The State’s Child and Family Agency has warned that it will need a further €17m in funding to address shortcomings in its frontline social services.
Tusla chief executive Gordon Jeyes appeared before the Oireachtas health committee where he warned that the state agency — established only last year — would need further investment if it is to improve the delivery of its services.
“It is clear that improvement cannot be achieved without investment. At a time of austerity, commitment and dedication have delivered an extraordinary range of improvements. Going forward the capacity to build on these improvements to provide a consis-tent service the length and breath of the country will require continued dedication but also sufficient resources,” he said.
“Having made this progress the lesson of the past is not to let Ireland’s vulnerable children down again.”
Mr Jeyes said Tusla needed 250 additional staff at a cost of about €17m to address backlogs in addressing cases reported to the agency.
“The way we are organised at the moment, we will not survive. It is too fragile, both at the frontline and in the supporting structure,” he told Newstalk’s Lunchtime programme.
“I think it is extremely fragile, to do everything that is expected of us, both on the frontline where we have audited very objectively and reliably the cases that wait too long before they are allocated beyond the duty team, and in terms of our structure.”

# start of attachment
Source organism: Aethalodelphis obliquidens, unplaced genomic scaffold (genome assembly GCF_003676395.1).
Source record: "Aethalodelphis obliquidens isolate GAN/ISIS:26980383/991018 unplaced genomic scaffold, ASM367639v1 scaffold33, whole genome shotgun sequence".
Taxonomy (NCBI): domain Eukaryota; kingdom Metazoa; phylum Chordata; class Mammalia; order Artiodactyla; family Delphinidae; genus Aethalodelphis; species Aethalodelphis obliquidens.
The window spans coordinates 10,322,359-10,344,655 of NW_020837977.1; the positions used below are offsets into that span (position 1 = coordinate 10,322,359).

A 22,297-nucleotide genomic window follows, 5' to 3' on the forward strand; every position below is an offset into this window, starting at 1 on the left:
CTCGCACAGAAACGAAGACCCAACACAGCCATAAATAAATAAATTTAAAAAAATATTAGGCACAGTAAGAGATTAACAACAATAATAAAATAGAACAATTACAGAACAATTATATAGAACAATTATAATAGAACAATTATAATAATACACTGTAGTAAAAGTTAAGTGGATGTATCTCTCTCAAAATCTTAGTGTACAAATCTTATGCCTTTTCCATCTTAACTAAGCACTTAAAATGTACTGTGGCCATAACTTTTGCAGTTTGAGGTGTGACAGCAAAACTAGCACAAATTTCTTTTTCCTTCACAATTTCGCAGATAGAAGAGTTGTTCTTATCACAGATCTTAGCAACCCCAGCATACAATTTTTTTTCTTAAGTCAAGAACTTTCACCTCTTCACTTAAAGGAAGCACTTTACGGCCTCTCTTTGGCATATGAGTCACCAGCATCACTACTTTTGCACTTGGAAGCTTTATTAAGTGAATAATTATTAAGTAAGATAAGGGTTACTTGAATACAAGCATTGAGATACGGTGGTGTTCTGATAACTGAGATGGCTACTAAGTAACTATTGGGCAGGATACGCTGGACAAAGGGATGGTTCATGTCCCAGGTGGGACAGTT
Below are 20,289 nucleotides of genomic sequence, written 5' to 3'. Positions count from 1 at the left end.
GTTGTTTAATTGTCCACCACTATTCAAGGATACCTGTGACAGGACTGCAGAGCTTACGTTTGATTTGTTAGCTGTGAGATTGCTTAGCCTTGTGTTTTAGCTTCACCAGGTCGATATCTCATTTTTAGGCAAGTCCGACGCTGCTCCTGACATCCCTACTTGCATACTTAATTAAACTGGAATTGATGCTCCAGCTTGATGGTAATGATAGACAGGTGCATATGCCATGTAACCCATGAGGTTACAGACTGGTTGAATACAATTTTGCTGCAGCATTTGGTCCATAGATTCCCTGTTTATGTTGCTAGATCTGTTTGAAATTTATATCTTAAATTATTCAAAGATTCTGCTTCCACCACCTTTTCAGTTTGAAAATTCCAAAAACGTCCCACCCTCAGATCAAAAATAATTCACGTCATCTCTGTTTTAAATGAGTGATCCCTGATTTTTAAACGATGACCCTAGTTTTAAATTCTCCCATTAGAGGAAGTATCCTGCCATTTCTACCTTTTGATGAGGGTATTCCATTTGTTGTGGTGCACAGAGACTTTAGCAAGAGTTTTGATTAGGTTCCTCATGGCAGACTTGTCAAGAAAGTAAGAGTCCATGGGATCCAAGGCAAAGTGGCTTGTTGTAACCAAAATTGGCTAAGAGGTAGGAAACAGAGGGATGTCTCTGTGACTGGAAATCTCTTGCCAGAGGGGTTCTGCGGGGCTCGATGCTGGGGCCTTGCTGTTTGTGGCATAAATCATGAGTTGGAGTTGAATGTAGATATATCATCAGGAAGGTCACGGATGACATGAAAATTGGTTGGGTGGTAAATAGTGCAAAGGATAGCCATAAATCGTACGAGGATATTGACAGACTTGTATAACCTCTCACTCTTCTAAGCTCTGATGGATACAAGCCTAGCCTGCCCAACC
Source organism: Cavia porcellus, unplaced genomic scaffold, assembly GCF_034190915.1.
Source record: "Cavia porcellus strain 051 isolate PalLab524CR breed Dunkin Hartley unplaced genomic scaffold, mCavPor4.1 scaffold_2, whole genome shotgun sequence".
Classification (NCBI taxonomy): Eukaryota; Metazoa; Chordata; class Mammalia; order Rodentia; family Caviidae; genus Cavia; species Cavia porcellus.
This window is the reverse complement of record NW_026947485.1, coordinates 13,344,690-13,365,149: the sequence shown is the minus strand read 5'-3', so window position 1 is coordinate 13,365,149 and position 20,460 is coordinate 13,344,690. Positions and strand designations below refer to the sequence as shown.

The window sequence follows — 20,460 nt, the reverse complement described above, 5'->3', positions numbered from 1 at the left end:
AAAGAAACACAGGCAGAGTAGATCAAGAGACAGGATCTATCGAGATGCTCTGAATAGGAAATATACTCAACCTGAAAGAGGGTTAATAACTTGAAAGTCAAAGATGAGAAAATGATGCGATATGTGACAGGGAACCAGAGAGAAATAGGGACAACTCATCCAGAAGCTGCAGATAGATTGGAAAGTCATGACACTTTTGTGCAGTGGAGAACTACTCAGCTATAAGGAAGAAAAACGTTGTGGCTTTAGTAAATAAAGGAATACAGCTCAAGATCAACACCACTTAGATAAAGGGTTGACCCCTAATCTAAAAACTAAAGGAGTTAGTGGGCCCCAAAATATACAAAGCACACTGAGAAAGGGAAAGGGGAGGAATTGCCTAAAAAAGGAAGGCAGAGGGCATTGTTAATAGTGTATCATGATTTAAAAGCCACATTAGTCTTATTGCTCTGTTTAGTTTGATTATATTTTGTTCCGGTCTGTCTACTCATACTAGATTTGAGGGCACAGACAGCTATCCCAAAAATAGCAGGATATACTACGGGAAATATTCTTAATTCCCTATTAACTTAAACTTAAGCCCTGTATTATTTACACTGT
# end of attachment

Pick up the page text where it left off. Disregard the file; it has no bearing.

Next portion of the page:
He said they had audited the whole country and now believe there are 5,000 cases, 2,000 of which have a priority because of a regulation or because of the need of the family.
“They are being held and monitored by the duty team for too long,” he said.
“To take care of the backlog and to resource teams adequately, we need a further, around 250 additional social workers if we do it in a traditional way.”
“In terms of to meet current demand on that frontline issue — and that’s just one of the many pressures we have — we’d be talking in the area of €17m.”
Speaking at the committee meeting, Mr Jeyes said that Tusla’s business plan targets are being met “despite the fact that corporate support capacity is well below comparator organisations”.
“Whether through HSE shared services or through other alternative routes the Child and Family Agency cannot be sustained unless key functions such as IT and estates, which are but two examples, can be resourced,” he said.
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